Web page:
Devising a Legal Framework for Environmental Liability and Regulation for Mitigating Risks of Shale Gas Extraction

  • Macdonald Irowarisima

    Student thesis: Doctoral ThesisDoctor of Philosophy


    The safe extraction of shale gas resources has become a controversial issue in the energy sector and within energy law and policy circle. These issues have transcended to other areas of the society such as the environment, public health, and geopolitics. In fact, in environmental issue and regulation, it has become a norm in the minds of many that finding a model individual to do the right thing is a onerous task. One solution to this problem currently would be to realise the benefits energy resource extraction presents by devising the right regulatory strategies to improve the compliance level of those operating such risky activity to do the right thing. However, the strategic solutions to achieve the benefits are not that complex when compared with the strategic measures for achieving compliance to set regulatory standards for mitigating risks from energy extraction activity. This thesis argue for a complementary regulatory instrument mix (self-regulation and command & control regulatory strategies) to improve effective compliance for mitigating risks associated with energy extractive and consumption activities.One fundamental problem for this disparity is that the available regulatory strategies and approaches are fraught with diverse limitations that makes it unable to accommodate the dynamic of energy resource extraction. Also, industry and regulators of such activity’s dependence on regulatory approaches has been centred on command and control regulation that inhibits the incentive for the operator to go beyond the set standards. Hence, the urgency to devise an effective framework to balance costs that comes with the quest to relaise the benefits from resource extraction activities and the need for the preservation of the environment and health. Though achieving full compliance is far-fetched but optimal compliance is achievable within the context of collective participation amongst all industry players.One pragmatic means of achieving these conflicting interests within the global energy sector is through alternatives or a combination of regulatory instrument mixes (self-regulation and command and control regulation). This thesis intends that these alternatives should serve as complements to the command and control regulation and not to replace them. Such alternatives to regulation which this thesis argue and formulate that can help mitigate especially water contamination risk which has an increased frequency of occurrence is what it calls: ‘the risk/segment based strict liability rule.’ In addition, ‘self-regulation’ as a complement to command and control environmental regulation. While self-regulation helps to address the problem of information asymmetry that regulation grapple with, the risk based strict liability rule helps to address risks that have a highly probable or increased frequency level of occurrence. By risk based strict liability rule being proposed in this thesis, it means a risk from an activity can be subject to a strict liability cause of action without necessarily subjecting the entire activity to stricter environmental laws. This is based on the legal rationale that where particular risks’ has an increased frequency level of occurrence or the impacts could lead to transgenerational harm, it should be classified as abnormal. Therefore, should be subject to strict liability cause of action. Thus, the philosophy behind this thesis is to see how regulation can deal with particular risks under strict liability when they have an increased frequency to occur and not necessarily the entire activity.Thus, the significance of this thesis is that it resonates the ability of self-regulation and liability systems to direct the costs of the harms to those who create them. More so, these innovative policy options embedded in the properties of self-regulation and liability system will force operators to incur additional costs needed to forestall or control their actions that might result in externalities beyond the socially optimal level. Thus, environmental governance through self-regulatory and risk/segment liability rule systems as alternatives to command and control regulation will erode that complacency on the part of the creators of such possible negative impacts to act sustain-ably. These alternatives to command and control regulation are cogent in mitigating risks associated with shale gas as an energy source on two grounds.Based on the above problems, this thesis shall examine the critical question of whether stricter environmental liability and regulatory approaches is required to achieve a sustainable shale gas extraction. Also, what other features should be included in these environmental protectionist tools to achieve effectiveness in managing water contamination and dispersed risks associated with fracking activity. This thesis, argue for a stricter liability and regulatory approach as a complement to the limitations of command and control regulation with some added features to address dispersed harms associated with energy extraction activity especially the risk of water contamination.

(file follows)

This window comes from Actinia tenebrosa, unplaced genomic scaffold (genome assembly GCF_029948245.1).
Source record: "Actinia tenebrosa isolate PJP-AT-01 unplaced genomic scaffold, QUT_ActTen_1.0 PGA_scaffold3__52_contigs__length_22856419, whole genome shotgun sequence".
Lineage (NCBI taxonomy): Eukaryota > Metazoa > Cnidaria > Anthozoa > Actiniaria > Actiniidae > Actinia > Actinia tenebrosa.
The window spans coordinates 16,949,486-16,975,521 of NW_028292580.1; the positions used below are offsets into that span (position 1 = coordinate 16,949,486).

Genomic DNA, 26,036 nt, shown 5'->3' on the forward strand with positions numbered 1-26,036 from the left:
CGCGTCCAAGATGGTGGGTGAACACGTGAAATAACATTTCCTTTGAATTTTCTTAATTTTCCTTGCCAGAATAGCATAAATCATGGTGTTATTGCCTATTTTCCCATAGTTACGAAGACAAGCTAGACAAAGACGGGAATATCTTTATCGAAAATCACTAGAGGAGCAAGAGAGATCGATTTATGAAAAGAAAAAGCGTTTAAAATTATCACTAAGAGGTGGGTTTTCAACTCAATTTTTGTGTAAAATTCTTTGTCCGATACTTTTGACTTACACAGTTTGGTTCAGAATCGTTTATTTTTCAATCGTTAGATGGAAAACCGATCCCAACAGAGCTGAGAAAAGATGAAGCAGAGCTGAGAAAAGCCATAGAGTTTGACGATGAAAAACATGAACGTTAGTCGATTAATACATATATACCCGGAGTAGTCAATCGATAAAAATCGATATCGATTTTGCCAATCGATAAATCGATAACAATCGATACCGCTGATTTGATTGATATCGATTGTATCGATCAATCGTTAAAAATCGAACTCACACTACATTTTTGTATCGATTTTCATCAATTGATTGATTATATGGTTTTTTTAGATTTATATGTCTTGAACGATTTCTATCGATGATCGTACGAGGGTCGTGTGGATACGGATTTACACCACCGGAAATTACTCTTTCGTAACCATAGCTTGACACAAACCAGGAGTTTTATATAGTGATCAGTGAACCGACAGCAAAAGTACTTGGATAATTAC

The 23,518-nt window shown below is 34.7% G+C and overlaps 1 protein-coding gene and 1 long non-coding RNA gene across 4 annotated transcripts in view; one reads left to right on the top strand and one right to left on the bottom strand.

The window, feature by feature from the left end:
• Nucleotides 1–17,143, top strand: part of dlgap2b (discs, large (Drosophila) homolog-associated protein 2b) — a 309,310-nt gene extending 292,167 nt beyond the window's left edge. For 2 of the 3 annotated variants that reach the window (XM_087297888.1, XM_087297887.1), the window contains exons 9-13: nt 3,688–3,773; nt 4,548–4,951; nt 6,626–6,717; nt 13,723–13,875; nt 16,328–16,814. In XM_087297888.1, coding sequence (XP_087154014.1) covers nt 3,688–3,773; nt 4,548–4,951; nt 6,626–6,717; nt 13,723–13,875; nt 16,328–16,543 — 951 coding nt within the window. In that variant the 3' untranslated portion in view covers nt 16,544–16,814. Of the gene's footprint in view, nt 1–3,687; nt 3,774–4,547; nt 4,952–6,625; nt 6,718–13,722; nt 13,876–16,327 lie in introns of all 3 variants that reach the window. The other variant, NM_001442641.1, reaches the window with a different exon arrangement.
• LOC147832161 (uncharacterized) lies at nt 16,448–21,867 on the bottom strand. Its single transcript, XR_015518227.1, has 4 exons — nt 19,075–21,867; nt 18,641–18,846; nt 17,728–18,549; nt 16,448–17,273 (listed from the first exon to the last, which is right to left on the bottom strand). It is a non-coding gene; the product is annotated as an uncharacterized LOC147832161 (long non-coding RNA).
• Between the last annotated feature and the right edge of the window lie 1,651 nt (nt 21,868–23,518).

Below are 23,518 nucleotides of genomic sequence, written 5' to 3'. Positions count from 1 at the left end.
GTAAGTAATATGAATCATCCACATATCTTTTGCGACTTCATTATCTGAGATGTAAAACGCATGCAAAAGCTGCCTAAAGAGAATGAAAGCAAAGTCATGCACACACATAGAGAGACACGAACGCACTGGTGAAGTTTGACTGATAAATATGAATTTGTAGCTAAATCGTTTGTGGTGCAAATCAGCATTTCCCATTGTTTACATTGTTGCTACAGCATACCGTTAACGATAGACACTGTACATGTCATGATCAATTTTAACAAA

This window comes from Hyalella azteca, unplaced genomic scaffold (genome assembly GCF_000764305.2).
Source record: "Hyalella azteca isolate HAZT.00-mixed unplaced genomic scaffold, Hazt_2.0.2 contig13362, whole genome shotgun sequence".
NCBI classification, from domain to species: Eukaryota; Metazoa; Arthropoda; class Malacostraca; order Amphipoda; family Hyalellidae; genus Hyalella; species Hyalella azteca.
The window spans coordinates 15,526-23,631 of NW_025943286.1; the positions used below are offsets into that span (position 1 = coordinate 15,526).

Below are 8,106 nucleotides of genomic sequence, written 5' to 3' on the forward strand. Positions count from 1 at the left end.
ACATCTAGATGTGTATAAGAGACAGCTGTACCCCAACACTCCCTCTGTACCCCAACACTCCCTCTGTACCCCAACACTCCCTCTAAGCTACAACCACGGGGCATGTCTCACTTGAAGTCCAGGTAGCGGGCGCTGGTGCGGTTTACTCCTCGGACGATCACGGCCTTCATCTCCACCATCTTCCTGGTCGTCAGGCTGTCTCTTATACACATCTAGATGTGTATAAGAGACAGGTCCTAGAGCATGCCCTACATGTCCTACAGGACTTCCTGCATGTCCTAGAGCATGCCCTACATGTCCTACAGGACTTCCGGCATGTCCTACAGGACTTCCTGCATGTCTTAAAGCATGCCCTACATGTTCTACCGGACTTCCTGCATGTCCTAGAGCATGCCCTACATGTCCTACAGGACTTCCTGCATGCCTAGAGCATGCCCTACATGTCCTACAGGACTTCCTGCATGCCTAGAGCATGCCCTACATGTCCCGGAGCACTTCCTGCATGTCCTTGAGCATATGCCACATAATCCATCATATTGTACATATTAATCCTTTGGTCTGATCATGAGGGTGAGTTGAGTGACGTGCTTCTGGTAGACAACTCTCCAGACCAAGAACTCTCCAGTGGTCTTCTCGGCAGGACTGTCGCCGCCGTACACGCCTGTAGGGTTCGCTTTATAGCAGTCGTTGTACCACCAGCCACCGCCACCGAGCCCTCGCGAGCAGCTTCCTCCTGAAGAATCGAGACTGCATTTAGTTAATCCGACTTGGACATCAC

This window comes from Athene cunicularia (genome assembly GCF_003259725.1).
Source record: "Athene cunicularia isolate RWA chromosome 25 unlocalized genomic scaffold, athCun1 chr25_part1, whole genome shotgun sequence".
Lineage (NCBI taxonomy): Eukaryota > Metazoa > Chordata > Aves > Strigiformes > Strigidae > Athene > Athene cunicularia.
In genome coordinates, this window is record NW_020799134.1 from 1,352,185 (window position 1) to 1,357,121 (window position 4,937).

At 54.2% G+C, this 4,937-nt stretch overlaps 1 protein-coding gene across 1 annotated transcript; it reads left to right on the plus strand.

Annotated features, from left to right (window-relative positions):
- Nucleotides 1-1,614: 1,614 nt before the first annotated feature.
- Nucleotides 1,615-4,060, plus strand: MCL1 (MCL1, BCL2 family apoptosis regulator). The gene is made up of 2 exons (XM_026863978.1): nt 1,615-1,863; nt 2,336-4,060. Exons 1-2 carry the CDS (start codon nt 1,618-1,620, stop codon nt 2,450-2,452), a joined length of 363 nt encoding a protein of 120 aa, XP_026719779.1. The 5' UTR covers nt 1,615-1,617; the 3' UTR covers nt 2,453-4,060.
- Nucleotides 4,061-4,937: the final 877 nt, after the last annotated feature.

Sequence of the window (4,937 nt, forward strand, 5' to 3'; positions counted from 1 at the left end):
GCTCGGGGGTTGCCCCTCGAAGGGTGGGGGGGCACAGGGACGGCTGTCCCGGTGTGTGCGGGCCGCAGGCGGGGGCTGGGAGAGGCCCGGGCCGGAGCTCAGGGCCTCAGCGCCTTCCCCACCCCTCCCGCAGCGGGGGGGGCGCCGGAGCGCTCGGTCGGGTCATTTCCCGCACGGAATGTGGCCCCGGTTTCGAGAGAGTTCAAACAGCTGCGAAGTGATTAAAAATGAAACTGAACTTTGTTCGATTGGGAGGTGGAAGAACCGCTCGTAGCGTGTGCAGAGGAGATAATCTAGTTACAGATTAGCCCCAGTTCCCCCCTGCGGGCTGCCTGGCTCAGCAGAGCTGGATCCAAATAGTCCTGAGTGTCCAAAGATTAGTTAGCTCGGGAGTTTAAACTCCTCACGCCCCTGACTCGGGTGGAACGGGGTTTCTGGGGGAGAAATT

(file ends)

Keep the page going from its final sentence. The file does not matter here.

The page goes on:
Date of Award2019
    Original languageEnglish
    SupervisorRaphael Heffron (Supervisor) & Volker Röben (Supervisor)


    • Energy Law
    • Policy
    • Mitigating Risks
    • Extraction Industry
    • Strict Liability
    • Environmental Compliance

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